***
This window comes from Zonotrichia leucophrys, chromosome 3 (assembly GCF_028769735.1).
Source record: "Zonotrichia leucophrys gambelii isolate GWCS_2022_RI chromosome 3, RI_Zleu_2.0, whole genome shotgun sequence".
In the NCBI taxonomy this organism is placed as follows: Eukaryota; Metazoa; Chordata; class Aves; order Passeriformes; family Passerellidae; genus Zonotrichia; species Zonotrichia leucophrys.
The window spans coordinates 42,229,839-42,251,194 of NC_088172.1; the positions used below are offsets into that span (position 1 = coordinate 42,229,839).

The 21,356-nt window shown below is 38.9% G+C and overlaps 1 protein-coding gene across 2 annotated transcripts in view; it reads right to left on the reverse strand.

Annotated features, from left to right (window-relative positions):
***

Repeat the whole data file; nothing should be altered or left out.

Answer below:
This window comes from Zonotrichia leucophrys, chromosome 3 (assembly GCF_028769735.1).
Source record: "Zonotrichia leucophrys gambelii isolate GWCS_2022_RI chromosome 3, RI_Zleu_2.0, whole genome shotgun sequence".
In the NCBI taxonomy this organism is placed as follows: Eukaryota; Metazoa; Chordata; class Aves; order Passeriformes; family Passerellidae; genus Zonotrichia; species Zonotrichia leucophrys.
The window spans coordinates 42,229,839-42,251,194 of NC_088172.1; the positions used below are offsets into that span (position 1 = coordinate 42,229,839).

The 21,356-nt window shown below is 38.9% G+C and overlaps 1 protein-coding gene across 2 annotated transcripts in view; it reads right to left on the reverse strand.

Annotated features, from left to right (window-relative positions):